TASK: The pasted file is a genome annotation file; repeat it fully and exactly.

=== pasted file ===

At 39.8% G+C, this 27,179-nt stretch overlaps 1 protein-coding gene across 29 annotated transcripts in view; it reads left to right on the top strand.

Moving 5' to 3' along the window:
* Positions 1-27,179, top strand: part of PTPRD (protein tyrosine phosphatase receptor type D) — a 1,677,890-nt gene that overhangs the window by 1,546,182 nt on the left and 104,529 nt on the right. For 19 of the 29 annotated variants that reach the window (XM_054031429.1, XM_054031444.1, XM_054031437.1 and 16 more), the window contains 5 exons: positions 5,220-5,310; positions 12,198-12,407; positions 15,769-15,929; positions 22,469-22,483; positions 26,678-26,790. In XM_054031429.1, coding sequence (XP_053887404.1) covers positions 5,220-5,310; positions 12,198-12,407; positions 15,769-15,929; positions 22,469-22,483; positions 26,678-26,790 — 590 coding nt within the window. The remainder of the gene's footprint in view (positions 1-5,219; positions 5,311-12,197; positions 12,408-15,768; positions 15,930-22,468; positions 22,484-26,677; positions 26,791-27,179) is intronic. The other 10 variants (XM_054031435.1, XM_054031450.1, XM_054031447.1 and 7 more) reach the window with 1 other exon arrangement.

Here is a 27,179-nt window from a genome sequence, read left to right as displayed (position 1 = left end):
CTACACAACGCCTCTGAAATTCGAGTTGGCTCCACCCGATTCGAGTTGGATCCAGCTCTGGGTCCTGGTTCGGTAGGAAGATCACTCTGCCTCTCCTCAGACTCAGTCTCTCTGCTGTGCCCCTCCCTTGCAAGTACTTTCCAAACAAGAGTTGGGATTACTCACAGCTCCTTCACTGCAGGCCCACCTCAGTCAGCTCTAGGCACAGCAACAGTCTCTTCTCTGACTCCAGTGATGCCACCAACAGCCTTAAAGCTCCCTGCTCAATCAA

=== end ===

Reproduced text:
At 39.8% G+C, this 27,179-nt stretch overlaps 1 protein-coding gene across 29 annotated transcripts in view; it reads left to right on the top strand.

Moving 5' to 3' along the window:
* Positions 1-27,179, top strand: part of PTPRD (protein tyrosine phosphatase receptor type D) — a 1,677,890-nt gene that overhangs the window by 1,546,182 nt on the left and 104,529 nt on the right. For 19 of the 29 annotated variants that reach the window (XM_054031429.1, XM_054031444.1, XM_054031437.1 and 16 more), the window contains 5 exons: positions 5,220-5,310; positions 12,198-12,407; positions 15,769-15,929; positions 22,469-22,483; positions 26,678-26,790. In XM_054031429.1, coding sequence (XP_053887404.1) covers positions 5,220-5,310; positions 12,198-12,407; positions 15,769-15,929; positions 22,469-22,483; positions 26,678-26,790 — 590 coding nt within the window. The remainder of the gene's footprint in view (positions 1-5,219; positions 5,311-12,197; positions 12,408-15,768; positions 15,930-22,468; positions 22,484-26,677; positions 26,791-27,179) is intronic. The other 10 variants (XM_054031435.1, XM_054031450.1, XM_054031447.1 and 7 more) reach the window with 1 other exon arrangement.

Here is a 27,179-nt window from a genome sequence, read left to right as displayed (position 1 = left end):
CTACACAACGCCTCTGAAATTCGAGTTGGCTCCACCCGATTCGAGTTGGATCCAGCTCTGGGTCCTGGTTCGGTAGGAAGATCACTCTGCCTCTCCTCAGACTCAGTCTCTCTGCTGTGCCCCTCCCTTGCAAGTACTTTCCAAACAAGAGTTGGGATTACTCACAGCTCCTTCACTGCAGGCCCACCTCAGTCAGCTCTAGGCACAGCAACAGTCTCTTCTCTGACTCCAGTGATGCCACCAACAGCCTTAAAGCTCCCTGCTCAATCAA